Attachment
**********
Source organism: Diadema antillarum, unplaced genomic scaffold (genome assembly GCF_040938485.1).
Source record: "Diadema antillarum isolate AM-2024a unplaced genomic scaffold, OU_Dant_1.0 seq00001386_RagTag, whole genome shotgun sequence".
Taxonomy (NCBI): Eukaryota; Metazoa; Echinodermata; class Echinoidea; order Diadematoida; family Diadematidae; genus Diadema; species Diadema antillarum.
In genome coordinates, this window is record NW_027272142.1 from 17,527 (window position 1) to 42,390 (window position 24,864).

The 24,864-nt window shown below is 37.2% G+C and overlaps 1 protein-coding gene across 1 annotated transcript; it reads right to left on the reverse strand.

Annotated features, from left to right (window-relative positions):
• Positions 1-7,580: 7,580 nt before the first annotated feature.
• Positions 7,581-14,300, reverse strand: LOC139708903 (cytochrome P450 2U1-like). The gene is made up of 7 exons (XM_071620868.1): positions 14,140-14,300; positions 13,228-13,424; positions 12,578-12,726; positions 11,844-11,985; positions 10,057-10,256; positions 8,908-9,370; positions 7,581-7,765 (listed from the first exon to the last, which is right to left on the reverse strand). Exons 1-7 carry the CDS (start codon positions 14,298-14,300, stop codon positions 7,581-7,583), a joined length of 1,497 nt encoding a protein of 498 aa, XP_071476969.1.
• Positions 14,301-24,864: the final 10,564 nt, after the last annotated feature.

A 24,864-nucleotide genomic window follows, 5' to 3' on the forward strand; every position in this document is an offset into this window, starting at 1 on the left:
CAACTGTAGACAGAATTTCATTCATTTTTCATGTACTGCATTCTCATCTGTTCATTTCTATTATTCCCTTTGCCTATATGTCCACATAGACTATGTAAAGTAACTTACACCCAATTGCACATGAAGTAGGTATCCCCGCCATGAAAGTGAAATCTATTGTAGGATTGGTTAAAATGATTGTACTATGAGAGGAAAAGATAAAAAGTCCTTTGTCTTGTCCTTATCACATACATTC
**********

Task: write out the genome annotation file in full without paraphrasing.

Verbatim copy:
Source organism: Diadema antillarum, unplaced genomic scaffold (genome assembly GCF_040938485.1).
Source record: "Diadema antillarum isolate AM-2024a unplaced genomic scaffold, OU_Dant_1.0 seq00001386_RagTag, whole genome shotgun sequence".
Taxonomy (NCBI): Eukaryota; Metazoa; Echinodermata; class Echinoidea; order Diadematoida; family Diadematidae; genus Diadema; species Diadema antillarum.
In genome coordinates, this window is record NW_027272142.1 from 17,527 (window position 1) to 42,390 (window position 24,864).

The 24,864-nt window shown below is 37.2% G+C and overlaps 1 protein-coding gene across 1 annotated transcript; it reads right to left on the reverse strand.

Annotated features, from left to right (window-relative positions):
• Positions 1-7,580: 7,580 nt before the first annotated feature.
• Positions 7,581-14,300, reverse strand: LOC139708903 (cytochrome P450 2U1-like). The gene is made up of 7 exons (XM_071620868.1): positions 14,140-14,300; positions 13,228-13,424; positions 12,578-12,726; positions 11,844-11,985; positions 10,057-10,256; positions 8,908-9,370; positions 7,581-7,765 (listed from the first exon to the last, which is right to left on the reverse strand). Exons 1-7 carry the CDS (start codon positions 14,298-14,300, stop codon positions 7,581-7,583), a joined length of 1,497 nt encoding a protein of 498 aa, XP_071476969.1.
• Positions 14,301-24,864: the final 10,564 nt, after the last annotated feature.

A 24,864-nucleotide genomic window follows, 5' to 3' on the forward strand; every position in this document is an offset into this window, starting at 1 on the left:
CAACTGTAGACAGAATTTCATTCATTTTTCATGTACTGCATTCTCATCTGTTCATTTCTATTATTCCCTTTGCCTATATGTCCACATAGACTATGTAAAGTAACTTACACCCAATTGCACATGAAGTAGGTATCCCCGCCATGAAAGTGAAATCTATTGTAGGATTGGTTAAAATGATTGTACTATGAGAGGAAAAGATAAAAAGTCCTTTGTCTTGTCCTTATCACATACATTC